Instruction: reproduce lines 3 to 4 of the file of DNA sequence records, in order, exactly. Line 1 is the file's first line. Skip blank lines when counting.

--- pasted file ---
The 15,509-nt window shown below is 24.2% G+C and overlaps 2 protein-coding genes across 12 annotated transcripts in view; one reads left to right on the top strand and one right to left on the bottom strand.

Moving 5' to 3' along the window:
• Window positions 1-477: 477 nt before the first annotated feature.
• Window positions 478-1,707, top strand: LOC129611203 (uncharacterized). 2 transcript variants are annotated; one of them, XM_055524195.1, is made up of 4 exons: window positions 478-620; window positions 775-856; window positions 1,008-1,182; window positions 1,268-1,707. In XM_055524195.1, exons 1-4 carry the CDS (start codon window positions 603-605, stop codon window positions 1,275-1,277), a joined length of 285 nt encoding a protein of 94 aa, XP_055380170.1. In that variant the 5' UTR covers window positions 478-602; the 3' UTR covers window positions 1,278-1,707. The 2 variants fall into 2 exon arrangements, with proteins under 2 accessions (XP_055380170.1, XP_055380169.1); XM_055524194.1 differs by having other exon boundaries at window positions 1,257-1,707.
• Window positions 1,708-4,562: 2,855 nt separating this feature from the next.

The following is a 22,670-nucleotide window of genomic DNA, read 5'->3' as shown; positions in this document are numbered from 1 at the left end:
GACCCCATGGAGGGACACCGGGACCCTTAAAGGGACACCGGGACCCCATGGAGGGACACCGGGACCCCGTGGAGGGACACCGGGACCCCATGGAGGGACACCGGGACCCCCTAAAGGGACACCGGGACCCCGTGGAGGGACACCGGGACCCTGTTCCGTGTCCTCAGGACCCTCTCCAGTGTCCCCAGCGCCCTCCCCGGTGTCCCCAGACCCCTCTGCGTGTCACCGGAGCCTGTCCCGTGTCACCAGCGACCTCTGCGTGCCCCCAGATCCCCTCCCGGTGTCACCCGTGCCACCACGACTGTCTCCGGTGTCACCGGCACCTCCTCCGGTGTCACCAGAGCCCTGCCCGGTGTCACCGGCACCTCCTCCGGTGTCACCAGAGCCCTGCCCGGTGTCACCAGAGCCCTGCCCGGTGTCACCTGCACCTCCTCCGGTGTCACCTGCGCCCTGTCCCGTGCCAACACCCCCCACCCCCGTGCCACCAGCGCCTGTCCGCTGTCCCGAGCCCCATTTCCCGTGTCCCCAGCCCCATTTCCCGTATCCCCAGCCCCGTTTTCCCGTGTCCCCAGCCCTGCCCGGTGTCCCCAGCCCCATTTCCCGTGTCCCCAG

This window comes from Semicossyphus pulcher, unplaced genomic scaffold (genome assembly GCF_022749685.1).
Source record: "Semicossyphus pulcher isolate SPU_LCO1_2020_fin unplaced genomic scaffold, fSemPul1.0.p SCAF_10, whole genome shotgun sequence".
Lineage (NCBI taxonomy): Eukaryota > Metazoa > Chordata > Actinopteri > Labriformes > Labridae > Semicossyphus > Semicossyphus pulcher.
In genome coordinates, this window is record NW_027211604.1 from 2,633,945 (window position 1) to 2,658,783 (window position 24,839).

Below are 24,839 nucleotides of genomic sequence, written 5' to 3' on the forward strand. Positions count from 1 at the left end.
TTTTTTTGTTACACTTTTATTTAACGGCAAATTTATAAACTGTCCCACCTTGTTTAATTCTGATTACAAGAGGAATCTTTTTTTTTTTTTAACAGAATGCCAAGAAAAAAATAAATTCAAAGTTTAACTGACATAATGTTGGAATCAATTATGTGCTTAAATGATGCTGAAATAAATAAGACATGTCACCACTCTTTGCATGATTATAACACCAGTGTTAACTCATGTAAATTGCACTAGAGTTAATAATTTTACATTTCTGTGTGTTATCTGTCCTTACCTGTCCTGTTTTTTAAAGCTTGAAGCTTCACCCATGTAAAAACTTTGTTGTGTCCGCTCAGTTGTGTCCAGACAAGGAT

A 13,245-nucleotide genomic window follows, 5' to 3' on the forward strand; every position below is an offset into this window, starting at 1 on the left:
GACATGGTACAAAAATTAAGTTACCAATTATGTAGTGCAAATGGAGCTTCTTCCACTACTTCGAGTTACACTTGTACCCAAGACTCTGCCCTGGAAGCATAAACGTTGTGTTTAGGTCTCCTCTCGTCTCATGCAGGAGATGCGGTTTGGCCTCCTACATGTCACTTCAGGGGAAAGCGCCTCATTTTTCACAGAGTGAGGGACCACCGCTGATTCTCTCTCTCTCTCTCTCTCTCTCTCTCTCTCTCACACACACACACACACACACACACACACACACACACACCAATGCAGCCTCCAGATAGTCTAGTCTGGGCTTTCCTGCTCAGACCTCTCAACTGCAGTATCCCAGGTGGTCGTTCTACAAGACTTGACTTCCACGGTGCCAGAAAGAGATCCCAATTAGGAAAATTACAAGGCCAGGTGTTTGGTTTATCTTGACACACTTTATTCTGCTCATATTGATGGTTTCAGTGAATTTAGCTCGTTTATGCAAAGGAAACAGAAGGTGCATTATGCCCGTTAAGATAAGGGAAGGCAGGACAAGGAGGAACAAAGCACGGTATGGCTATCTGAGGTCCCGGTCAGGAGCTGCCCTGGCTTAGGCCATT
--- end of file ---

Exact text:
• Window positions 1-477: 477 nt before the first annotated feature.
• Window positions 478-1,707, top strand: LOC129611203 (uncharacterized). 2 transcript variants are annotated; one of them, XM_055524195.1, is made up of 4 exons: window positions 478-620; window positions 775-856; window positions 1,008-1,182; window positions 1,268-1,707. In XM_055524195.1, exons 1-4 carry the CDS (start codon window positions 603-605, stop codon window positions 1,275-1,277), a joined length of 285 nt encoding a protein of 94 aa, XP_055380170.1. In that variant the 5' UTR covers window positions 478-602; the 3' UTR covers window positions 1,278-1,707. The 2 variants fall into 2 exon arrangements, with proteins under 2 accessions (XP_055380170.1, XP_055380169.1); XM_055524194.1 differs by having other exon boundaries at window positions 1,257-1,707.